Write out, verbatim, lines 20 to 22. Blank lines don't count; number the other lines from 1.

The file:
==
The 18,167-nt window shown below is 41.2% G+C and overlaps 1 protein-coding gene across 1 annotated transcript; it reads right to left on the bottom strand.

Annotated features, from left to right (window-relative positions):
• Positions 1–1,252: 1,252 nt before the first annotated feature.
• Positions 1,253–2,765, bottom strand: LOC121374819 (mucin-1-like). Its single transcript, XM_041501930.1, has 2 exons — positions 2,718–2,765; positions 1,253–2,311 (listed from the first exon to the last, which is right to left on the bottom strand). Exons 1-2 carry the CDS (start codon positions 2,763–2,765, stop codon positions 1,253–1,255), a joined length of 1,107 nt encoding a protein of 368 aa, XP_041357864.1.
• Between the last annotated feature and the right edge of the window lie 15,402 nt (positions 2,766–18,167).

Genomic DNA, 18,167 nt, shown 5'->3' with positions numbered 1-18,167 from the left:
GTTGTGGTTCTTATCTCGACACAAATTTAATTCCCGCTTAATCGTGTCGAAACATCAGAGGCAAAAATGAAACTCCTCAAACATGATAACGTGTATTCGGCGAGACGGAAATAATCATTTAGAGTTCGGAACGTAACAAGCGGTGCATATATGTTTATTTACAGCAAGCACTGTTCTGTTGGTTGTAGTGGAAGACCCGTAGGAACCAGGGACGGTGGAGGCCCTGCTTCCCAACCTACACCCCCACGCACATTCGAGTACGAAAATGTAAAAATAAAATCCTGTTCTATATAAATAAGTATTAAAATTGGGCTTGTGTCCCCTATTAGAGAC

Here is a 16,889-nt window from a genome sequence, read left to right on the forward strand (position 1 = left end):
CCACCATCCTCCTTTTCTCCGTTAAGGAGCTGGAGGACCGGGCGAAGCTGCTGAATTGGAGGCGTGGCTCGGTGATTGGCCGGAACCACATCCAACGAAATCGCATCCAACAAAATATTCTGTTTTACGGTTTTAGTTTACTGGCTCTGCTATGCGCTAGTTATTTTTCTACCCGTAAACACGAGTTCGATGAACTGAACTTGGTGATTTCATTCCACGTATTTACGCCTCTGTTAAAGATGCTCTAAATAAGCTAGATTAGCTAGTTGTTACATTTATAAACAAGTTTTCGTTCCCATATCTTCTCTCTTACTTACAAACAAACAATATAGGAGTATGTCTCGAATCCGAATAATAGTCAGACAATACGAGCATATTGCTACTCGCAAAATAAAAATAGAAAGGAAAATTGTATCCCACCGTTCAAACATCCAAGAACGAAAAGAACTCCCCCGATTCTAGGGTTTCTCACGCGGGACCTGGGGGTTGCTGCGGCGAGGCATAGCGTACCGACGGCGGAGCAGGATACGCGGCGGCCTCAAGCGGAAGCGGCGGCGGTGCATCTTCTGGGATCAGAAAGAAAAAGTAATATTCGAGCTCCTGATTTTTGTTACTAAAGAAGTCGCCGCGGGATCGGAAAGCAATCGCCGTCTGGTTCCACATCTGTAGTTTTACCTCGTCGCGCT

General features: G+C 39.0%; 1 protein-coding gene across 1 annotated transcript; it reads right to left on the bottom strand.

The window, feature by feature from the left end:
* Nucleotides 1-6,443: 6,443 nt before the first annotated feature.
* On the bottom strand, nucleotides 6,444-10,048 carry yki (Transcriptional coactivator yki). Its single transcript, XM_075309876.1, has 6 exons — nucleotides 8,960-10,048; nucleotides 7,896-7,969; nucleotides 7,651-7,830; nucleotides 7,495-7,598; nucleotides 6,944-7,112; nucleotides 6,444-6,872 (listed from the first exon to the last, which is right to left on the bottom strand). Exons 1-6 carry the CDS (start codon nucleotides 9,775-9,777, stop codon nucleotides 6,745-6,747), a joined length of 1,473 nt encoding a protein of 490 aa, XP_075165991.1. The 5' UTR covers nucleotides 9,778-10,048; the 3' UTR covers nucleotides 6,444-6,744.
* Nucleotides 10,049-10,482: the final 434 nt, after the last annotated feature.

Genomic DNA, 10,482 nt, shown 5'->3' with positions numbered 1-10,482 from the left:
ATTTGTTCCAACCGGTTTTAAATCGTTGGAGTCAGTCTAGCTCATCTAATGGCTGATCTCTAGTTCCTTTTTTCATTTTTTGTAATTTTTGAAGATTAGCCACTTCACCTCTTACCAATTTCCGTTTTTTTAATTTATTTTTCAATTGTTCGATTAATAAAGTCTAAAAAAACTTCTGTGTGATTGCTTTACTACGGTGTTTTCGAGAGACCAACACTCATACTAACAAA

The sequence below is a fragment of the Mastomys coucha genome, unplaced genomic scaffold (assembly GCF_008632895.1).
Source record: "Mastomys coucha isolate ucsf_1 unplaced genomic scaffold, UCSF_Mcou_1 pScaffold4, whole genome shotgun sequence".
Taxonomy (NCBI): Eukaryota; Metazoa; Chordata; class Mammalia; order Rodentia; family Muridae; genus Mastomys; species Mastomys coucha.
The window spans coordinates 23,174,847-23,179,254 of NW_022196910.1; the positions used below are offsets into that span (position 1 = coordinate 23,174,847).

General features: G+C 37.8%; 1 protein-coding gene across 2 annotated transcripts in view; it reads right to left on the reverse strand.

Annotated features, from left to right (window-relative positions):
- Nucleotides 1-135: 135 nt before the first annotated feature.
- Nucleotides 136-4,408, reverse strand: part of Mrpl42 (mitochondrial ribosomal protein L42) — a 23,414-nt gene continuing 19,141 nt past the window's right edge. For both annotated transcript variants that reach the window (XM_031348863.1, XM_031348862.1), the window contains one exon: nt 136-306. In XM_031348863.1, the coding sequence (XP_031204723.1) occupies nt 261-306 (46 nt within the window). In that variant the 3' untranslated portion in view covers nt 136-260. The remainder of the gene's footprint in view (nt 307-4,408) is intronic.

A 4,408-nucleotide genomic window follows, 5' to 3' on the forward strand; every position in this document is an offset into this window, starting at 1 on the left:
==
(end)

The window spans coordinates 23,174,847-23,179,254 of NW_022196910.1; the positions used below are offsets into that span (position 1 = coordinate 23,174,847).

General features: G+C 37.8%; 1 protein-coding gene across 2 annotated transcripts in view; it reads right to left on the reverse strand.

Annotated features, from left to right (window-relative positions):